Column: Balance is key to success in school, sports, social life

Hope Leinen, Staff Writer

I can guarantee that any of your preconceived notions surrounding being a student athlete are either close, or so far from the truth. 

I am a junior defender on the Women’s Lacrosse team at GVSU, so I have personal experience with being a student athlete. 

First off, it’s not what some people may think. It’s definitely not all fun and games. I think a lot of people think student athletes put in a small amount of work and then play games, party and do poorly in school. However, this is so far from the truth. Being a student athlete comes with a high set of expectations from yourself, your team and so many others.

Lacrosse has been the one consistent thing in my life for as long as I can remember. It’s always been the one thing that I could count on to take my mind off school and anything going on in my life. 

However, as I transitioned into college, I had to learn who I was without lacrosse and how to balance my life as an athlete, student and friend. 

Being a student athlete is all about finding balance – one of the hardest things to find. At times, I feel like I still haven’t found it. Another of the most challenging things about being a student athlete is time. I feel like I never have enough of it.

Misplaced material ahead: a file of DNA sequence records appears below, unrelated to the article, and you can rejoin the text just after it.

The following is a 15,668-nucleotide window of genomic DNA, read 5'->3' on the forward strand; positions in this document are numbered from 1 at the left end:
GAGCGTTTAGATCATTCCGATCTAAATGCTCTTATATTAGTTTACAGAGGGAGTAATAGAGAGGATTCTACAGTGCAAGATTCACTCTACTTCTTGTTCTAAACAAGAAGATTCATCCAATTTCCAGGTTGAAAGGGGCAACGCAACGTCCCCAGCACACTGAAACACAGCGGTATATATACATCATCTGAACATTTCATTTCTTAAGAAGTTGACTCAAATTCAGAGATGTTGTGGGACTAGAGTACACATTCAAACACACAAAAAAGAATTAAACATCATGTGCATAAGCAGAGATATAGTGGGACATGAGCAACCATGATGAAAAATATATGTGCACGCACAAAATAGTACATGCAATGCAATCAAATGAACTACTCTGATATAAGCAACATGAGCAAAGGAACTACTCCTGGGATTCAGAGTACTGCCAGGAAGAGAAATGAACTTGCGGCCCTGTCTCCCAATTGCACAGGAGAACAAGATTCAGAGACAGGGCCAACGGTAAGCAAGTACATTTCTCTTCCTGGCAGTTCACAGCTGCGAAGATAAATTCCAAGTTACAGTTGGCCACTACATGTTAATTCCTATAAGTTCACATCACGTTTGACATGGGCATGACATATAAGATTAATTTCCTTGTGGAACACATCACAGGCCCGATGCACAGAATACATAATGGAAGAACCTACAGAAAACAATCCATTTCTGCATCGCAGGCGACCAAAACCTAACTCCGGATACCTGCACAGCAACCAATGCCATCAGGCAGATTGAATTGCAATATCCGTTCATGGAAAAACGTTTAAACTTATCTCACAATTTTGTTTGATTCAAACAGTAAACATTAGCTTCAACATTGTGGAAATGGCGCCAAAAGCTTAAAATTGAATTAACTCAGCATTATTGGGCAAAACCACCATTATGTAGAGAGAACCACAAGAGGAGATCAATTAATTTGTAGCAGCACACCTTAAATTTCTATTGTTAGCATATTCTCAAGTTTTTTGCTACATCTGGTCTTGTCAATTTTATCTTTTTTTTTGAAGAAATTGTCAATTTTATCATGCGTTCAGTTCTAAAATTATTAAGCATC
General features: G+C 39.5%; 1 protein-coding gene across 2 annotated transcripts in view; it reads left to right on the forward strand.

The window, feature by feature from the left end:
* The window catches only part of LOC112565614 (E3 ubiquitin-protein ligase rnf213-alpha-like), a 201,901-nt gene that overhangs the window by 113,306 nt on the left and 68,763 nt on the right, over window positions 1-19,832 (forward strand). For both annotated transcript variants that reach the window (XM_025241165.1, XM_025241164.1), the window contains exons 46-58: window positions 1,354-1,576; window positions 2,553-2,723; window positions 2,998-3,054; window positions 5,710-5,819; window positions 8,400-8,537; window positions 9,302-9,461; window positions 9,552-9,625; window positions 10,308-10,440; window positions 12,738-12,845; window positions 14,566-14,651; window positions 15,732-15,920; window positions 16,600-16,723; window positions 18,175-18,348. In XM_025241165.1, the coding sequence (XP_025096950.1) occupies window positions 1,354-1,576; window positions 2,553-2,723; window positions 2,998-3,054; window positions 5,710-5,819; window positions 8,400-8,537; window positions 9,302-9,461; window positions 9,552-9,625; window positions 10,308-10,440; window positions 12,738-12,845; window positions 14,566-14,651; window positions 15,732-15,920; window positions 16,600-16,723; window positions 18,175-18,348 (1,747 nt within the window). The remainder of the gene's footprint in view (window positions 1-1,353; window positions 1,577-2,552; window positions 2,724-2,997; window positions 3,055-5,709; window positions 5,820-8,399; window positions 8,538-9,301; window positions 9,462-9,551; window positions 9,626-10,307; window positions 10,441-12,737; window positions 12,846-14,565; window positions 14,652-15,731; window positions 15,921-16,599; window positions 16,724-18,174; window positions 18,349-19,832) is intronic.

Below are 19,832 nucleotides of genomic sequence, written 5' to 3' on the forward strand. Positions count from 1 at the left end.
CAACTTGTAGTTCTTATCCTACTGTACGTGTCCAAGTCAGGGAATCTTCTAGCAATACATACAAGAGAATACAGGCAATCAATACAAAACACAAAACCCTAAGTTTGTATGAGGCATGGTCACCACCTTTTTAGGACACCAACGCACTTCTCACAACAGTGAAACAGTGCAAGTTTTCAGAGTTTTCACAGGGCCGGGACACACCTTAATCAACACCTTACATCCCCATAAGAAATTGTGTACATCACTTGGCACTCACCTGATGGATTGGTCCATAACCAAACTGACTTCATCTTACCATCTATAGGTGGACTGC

It wasn’t until this year that I started getting involved in anything other than lacrosse and school. Most of that is because I just wasn’t in a comfortable enough position in lacrosse to feel like I could succeed in other things. 

One of the biggest lessons that has helped me is accepting that my role on the team may be different than what I want for myself. At the end of the day, I am a part of a team that may need me to do, or play, a specific role to further our end goal. 

I had one of the worst attitudes my freshman and sophomore year when it came to playing time and my personal performance. I was extremely hard on myself, as I’m sure other athletes are as well, and I realized that I just wasn’t having fun anymore. 

This caused me to feel like I was failing at all other aspects of my life: doing well in school, maintaining friendships and my social life and getting involved with my community. 

For me, sports have always been a mental game – but I realized that this mentality wasn’t helpful at all. When I made a shift to prioritize other aspects of my life as much as my sport, I started having so much more fun and was able to get involved with other things. 

Something that I have recently been trying out is drawing a smiley face on my hand before practice. J.J McCarthy, the Michigan starting quarterback, does this to remind himself to just have fun. A lot of athletes struggle with this – the pressures and the performance expectation. At the end of the day, we perform better when we’re just having fun. 

My sport is one of the most rewarding things in my life, but also one of the most challenging. Sometimes I get drained and just want to lie in bed or be a normal student.

Then I remember all the reasons that I play. I love my team, the high of playing, the opportunities it provides me and the lessons and morals it teaches me to instill in my life. 

I wouldn’t have chosen a different college path if I could go back in time. Lacrosse has taught me the limits I can push and the heights I can reach.